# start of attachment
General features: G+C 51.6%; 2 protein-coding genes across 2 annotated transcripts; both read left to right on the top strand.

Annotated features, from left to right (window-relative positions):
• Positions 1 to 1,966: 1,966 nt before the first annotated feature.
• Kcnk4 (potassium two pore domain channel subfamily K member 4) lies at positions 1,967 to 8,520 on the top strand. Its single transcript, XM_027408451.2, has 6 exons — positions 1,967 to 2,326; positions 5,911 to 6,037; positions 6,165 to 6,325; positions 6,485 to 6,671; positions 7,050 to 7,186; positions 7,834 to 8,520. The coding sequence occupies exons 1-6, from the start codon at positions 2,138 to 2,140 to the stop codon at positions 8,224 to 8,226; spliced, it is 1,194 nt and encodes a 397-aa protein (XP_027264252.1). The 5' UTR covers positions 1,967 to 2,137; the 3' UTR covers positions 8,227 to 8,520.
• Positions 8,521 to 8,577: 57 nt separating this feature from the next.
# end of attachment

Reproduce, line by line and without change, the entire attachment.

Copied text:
General features: G+C 51.6%; 2 protein-coding genes across 2 annotated transcripts; both read left to right on the top strand.

Annotated features, from left to right (window-relative positions):
• Positions 1 to 1,966: 1,966 nt before the first annotated feature.
• Kcnk4 (potassium two pore domain channel subfamily K member 4) lies at positions 1,967 to 8,520 on the top strand. Its single transcript, XM_027408451.2, has 6 exons — positions 1,967 to 2,326; positions 5,911 to 6,037; positions 6,165 to 6,325; positions 6,485 to 6,671; positions 7,050 to 7,186; positions 7,834 to 8,520. The coding sequence occupies exons 1-6, from the start codon at positions 2,138 to 2,140 to the stop codon at positions 8,224 to 8,226; spliced, it is 1,194 nt and encodes a 397-aa protein (XP_027264252.1). The 5' UTR covers positions 1,967 to 2,137; the 3' UTR covers positions 8,227 to 8,520.
• Positions 8,521 to 8,577: 57 nt separating this feature from the next.